Classic Blu-ray Remarks
We now have two classic titles available on Blu-ray from Fox that have each received several previous standard DVD releases - All About Eve (1950) and An Affair to Remember (1957). Both films are very well known, so I'll focus only on the various home video incarnations All About Eve previously appeared three times on standard DVD.
The first was a bare-bones effort in 2001, followed by an early 2003 release in Fox's Studio Classics line. That version sported a substantially improved transfer and a number of good supplements including two audio commentaries and the AMC Backstory take on the film. The third release was a two-disc edition included in the Bette Davis Collection, Fox's centenary tribute to the actress. Its new transfer improved only minimally on the Studio Classics one. New supplements were four featurettes mainly focusing on writer/director Joseph L. Mankiewicz. Now comes a Blu-ray edition from Fox that reminds us once again how much the older black and white classics can benefit from a high definition presentation. The full frame image is superb. It is a very substantial improvement over the already good-looking DVD versions, offering a crispness and level of image detail that one gets in only the very best Blu-ray transfers. Black levels are very deep indeed and contrast is highly impressive. Appropriate grain levels have been retained and the result is a very film-like experience indeed. The original mono track is retained but a new DTS-HD 5.1 mix delivers really crisp dialogue and a replication of Alfred Newman's score that sounds very dynamic. English, French, and Spanish subtitles are provided. The supplement package is the same as on the previous two-disc DVD with the exception that the latter's restoration featurette has been dropped and two short promotional pieces on Bette Davis and Anne Baxter added. The classy digibook packaging also adds some 26 pages of useful production information and photographs. Very highly recommended. An Affair to Remember has had a similar history of three previous standard DVD releases. A passable 2000 release was followed by a much improved 2003 entry in Fox's Studio Classics line including an audio commentary and the AMC backstory. The 2007 50th anniversary release improved only modestly on the Studio Classics' transfer, but did add five new featurettes on the film's stars (Cary Grant, Deborah Kerr), its director Leo McCarey, its producer Jerry Wald, and the film's look. Fox's new Blu-ray edition delivers an excellent transfer of the film although the improvement over the previous DVD is not quite as great as that for All About Eve. Still, the difference is notable and will please fans of the film. The 2.35:1 image is clear and very clean with excellent colour fidelity. The De Luxe colour is not as saturated as the best Technicolor films, but the somewhat dreamy look suits the film perfectly and Blu-ray has captured it admirably. The image is wonderfully filmlike with modest grain and no evidence of untoward digital manipulation. The DTS-HD 5.1 track exhibits nice directionality across the front and modest use of the surrounds, mainly to expand Hugo Friedhofer's music score. The original stereo track and English and Spanish subtitles are also provided. All the supplements of the previous 50th Anniversary DVD have been carried over. The classy digibook packaging adds 26 pages of production information and photographs. Highly recommended.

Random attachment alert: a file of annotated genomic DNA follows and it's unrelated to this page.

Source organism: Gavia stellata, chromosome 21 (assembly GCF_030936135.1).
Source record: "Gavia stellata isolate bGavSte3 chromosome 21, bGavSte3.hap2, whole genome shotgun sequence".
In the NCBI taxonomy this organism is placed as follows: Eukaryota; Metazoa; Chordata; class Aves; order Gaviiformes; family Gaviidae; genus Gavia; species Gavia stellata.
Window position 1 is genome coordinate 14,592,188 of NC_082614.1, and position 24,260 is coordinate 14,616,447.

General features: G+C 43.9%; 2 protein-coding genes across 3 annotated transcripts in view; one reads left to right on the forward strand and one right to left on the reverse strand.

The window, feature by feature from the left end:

Walt Disney's Bambi (1942) received one DVD release, a Platinum Edition in 2005. That two-disc version delivered a beautiful rendition of the classic animated feature and a whole raft of supplements that taken as a whole would seem hard to improve upon.